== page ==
However, since the battle involved some forays into crumbly old books and buying a couple, that was fun, too.
What isn’t fun is coming up very soon, I think: Titling the WIP.
I have a fallback title but I’m not in love with it.
Strangely enough, the majority of my books carry the titles I originally gave them. Along with most of the traditional Regencies, the first three Carsington books have my original titles. But Not Quite a Lady, like other of my books, involved considerable discussion with publishing professionals. Likewise Your Scandalous Ways, which started out as Not Quite a Hero.
Making titles isn’t easy. Sometimes you nail it the first time. Other times you end up with a title you don’t love but accept as the best you can do at the time.
We can’t just stick any title we want on a book. There are titles that might sound “too contemporary” or “too romantic suspense” or “too mystery” or “too historical fiction” or too Monty Python.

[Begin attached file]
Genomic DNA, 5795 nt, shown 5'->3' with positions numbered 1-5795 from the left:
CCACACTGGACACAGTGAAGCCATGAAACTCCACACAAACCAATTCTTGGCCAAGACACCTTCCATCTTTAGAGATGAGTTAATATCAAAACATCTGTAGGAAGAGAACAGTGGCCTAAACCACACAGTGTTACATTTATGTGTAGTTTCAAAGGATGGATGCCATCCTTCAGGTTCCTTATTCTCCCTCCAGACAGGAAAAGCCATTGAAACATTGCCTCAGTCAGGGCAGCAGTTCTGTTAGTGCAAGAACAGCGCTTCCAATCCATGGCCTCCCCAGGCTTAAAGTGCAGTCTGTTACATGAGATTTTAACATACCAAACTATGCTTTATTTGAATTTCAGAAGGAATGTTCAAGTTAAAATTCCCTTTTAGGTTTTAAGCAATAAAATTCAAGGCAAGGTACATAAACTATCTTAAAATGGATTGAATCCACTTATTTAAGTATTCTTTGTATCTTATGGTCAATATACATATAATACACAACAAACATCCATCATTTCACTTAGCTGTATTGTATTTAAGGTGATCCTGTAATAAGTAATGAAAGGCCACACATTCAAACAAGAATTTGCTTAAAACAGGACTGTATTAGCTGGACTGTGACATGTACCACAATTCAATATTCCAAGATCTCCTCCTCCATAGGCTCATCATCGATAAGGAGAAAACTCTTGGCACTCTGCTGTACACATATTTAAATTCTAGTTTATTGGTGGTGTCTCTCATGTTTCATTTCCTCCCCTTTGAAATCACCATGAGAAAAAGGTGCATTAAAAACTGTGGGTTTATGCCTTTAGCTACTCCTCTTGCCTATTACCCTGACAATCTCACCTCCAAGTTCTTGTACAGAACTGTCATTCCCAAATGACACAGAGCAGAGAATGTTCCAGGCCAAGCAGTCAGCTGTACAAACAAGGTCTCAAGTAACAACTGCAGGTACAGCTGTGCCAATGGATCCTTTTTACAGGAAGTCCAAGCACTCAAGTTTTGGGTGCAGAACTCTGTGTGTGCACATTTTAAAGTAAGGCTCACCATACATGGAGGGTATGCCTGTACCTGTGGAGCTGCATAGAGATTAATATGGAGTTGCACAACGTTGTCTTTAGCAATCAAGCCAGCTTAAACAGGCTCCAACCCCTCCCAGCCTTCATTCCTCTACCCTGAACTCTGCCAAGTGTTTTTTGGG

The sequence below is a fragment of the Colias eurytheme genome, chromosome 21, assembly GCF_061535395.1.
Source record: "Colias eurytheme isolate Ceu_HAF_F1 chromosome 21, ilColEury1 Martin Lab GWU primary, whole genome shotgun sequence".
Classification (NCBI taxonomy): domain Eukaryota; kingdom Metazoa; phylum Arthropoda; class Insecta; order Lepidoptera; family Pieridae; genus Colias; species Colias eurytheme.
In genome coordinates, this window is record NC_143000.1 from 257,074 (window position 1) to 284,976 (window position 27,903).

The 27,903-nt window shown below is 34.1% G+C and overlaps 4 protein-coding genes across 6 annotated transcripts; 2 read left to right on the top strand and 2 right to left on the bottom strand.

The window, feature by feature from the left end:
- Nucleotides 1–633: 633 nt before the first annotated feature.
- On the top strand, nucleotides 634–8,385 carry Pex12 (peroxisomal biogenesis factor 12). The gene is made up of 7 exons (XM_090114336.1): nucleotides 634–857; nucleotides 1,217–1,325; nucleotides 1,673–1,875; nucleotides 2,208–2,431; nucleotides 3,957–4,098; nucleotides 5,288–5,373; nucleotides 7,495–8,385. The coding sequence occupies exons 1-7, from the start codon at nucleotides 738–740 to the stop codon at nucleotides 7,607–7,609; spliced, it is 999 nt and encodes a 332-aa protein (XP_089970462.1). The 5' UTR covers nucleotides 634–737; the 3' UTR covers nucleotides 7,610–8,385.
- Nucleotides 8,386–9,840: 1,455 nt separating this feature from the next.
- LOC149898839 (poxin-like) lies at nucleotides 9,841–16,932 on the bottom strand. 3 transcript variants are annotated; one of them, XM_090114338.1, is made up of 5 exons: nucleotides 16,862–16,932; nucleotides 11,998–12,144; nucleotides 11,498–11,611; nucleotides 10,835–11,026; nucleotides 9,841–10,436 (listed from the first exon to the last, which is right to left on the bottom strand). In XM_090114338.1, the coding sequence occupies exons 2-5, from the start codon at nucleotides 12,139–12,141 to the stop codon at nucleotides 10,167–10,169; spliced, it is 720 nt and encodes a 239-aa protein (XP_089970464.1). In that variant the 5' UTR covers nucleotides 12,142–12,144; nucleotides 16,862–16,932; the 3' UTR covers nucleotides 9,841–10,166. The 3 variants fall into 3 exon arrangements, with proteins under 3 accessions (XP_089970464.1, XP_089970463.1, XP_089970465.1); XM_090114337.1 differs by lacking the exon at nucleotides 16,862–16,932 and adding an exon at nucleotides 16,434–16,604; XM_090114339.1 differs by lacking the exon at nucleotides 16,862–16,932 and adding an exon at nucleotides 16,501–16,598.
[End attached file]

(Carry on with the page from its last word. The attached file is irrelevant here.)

Then there are good words and bad words, and these change over time as well as from publisher to publisher.
Many of you can easily list the current popular title words: Scandal, Mistress, Secret...etc. Listing them is one of those entertaining book games, like Make Fun of the Cover.
Some publishers' titles are distinctive, even to me, a writer stupendously oblivious to publishing trends. At Harlequin, for instance, I noticed the interesting He/She titles: Virgin Slave, Barbarian King; Scandalous Lord, Rebellious Miss; Notorious Rake, Innocent Lady.
Sometimes authors are inspired. The perfect title comes as a bolt from the blue. Sometimes...not.
And sometimes readers (including me) think they can do better. Or at least funnier.If you want to amuse yourself, here are some titles you can try renaming:
Originally posted at Word Wenches--and as you all know by now, the untitled WIP became Don't Tempt Me.